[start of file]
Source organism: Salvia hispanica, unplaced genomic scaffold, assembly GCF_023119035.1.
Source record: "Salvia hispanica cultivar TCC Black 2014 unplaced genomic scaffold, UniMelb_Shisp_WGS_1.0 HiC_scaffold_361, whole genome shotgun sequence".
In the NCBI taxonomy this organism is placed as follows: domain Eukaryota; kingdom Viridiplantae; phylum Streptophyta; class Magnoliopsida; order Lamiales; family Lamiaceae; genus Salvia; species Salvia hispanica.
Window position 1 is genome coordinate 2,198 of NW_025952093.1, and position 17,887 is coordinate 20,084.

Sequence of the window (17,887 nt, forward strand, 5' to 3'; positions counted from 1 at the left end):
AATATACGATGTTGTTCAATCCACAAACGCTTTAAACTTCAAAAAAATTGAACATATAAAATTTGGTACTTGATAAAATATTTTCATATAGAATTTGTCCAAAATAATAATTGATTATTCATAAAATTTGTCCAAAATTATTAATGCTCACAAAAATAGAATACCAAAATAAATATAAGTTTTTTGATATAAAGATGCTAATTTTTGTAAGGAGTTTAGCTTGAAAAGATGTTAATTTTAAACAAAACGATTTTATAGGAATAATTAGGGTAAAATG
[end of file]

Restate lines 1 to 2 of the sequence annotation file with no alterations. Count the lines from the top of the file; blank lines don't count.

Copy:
Source organism: Salvia hispanica, unplaced genomic scaffold, assembly GCF_023119035.1.
Source record: "Salvia hispanica cultivar TCC Black 2014 unplaced genomic scaffold, UniMelb_Shisp_WGS_1.0 HiC_scaffold_361, whole genome shotgun sequence".